Relationship building with First Nations and public health
Exploring principles and practices for engagement to improve community health
Ontario public health units deliver a broad range of population health programs. These programs aim to improve and protect the health of all and ensure everyone has equal opportunities for health. However, public health units do not systematically engage with First Nation communities to ensure a seamless public health system.
Within Northeastern Ontario, there are 39 First Nation communities where Indigenous people live on reserve land as designated within the Indian Act. This LDCP project intends to identify mutually beneficial, respectful and effective principles and practices of engagement between First Nation communities and public health units in Northeastern Ontario. Engagement, for the purposes of this project, is defined as a process of involvement through a respectful relationship.
Public health units have an interest in developing processes to effectively engage with First Nation communities in a respectful and mutually beneficial way. Little formal guidance is available to public health from the province on the best ways to do this. In addition, we know little about how First Nations wish to engage and collaborate with local public health units. Outcomes from this research will be an important first step in working towards improved opportunities for health for all. This project will be conducted in two parts that will focus on a literature review and an engagement scan.
The literature review of academic journals and other publications will explore principles and strategies of engagement and collaboration between Indigenous people and Canadian public sector agencies in the last 10 years. The purpose of the review is to find existing work for this project to build on.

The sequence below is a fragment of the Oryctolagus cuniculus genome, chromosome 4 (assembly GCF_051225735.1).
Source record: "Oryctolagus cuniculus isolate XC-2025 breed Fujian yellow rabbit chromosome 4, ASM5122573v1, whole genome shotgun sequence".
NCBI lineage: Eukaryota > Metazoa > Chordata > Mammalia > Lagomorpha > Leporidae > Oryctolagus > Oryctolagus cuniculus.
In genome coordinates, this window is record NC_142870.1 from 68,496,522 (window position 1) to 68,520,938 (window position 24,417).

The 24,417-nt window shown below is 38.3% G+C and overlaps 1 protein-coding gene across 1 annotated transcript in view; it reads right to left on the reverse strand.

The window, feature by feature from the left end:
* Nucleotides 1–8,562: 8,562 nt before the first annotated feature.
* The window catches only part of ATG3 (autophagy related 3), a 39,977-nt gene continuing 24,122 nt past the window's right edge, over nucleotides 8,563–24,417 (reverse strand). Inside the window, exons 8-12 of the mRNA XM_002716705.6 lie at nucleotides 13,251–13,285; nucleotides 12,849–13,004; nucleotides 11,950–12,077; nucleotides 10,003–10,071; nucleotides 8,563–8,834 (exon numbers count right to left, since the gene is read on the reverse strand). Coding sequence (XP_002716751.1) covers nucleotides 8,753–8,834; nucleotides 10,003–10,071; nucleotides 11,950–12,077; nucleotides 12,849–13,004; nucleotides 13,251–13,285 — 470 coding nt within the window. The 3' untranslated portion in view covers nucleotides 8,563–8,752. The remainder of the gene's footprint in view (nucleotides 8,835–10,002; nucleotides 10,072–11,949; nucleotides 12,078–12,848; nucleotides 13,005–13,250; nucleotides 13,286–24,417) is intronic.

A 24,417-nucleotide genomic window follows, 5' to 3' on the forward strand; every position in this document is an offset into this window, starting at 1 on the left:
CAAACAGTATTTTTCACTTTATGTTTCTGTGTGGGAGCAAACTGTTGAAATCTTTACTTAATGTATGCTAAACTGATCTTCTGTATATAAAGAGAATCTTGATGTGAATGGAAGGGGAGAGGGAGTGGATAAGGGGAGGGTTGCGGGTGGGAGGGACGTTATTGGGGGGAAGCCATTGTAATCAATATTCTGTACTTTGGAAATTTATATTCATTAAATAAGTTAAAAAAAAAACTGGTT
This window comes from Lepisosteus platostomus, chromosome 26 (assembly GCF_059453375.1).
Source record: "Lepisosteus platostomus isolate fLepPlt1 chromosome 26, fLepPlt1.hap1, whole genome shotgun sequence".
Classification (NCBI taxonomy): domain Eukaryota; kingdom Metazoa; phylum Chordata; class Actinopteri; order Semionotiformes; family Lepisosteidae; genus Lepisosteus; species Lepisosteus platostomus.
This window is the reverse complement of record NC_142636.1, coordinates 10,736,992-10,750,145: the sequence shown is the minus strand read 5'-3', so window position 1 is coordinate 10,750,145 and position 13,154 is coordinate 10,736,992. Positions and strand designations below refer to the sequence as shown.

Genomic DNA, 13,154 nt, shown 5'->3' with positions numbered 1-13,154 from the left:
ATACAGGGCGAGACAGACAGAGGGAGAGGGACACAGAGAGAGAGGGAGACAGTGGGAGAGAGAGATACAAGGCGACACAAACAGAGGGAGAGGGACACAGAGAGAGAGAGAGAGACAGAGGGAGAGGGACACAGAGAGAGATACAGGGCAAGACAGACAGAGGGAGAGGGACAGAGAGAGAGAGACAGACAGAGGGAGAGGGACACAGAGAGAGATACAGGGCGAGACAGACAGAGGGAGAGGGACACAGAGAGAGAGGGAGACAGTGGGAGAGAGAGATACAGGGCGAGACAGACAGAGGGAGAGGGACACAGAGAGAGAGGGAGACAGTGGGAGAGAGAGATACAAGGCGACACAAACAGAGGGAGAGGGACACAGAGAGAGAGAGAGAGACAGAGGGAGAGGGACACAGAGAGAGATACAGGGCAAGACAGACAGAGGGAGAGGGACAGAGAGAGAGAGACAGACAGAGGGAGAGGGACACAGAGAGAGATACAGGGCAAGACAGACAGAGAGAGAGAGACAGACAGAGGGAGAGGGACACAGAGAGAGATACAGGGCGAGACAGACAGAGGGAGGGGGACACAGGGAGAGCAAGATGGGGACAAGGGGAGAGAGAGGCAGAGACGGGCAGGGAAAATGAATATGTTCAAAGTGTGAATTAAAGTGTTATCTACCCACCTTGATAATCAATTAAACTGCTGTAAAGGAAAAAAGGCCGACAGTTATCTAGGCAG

A scan for examples of engagement between public health units (or other types of organizations) and Indigenous people and communities in the past 10 years will be conducted by the research team. The goal of the scan is to identify recent examples that we can learn from to help identify successful principles and strategies, in addition to those that have failed. This scan will be completed in two phases, involving an online survey (which will be sent to the Ontario public health units that have previously engaged with First Nations) and focus groups or sharing circles (involving
Northeast Ontario First Nation communities, Tribal Councils or First Nation regional health service organizations having engaged with public health).
Representatives with expertise, experience and Indigenous perspectives from communities within the Northeast will be responsible for guiding the project team and informing important decisions about the project’s design, direction and implementation, to ensure that the overall approach to this project includes First Nations voices.
The First Nations principles of Ownership, Control, Access and Possession, also known as OCAP will provide a comprehensive research framework which embraces self-determination as to how data involving First Nations is collected, used and shared.
The team will analyze and interpret the data to develop guidance in the form of potential principles and strategies for good engagement. They will actively share results with public health units, First Nations, and others who may have an interest in developing respectful engagement strategies.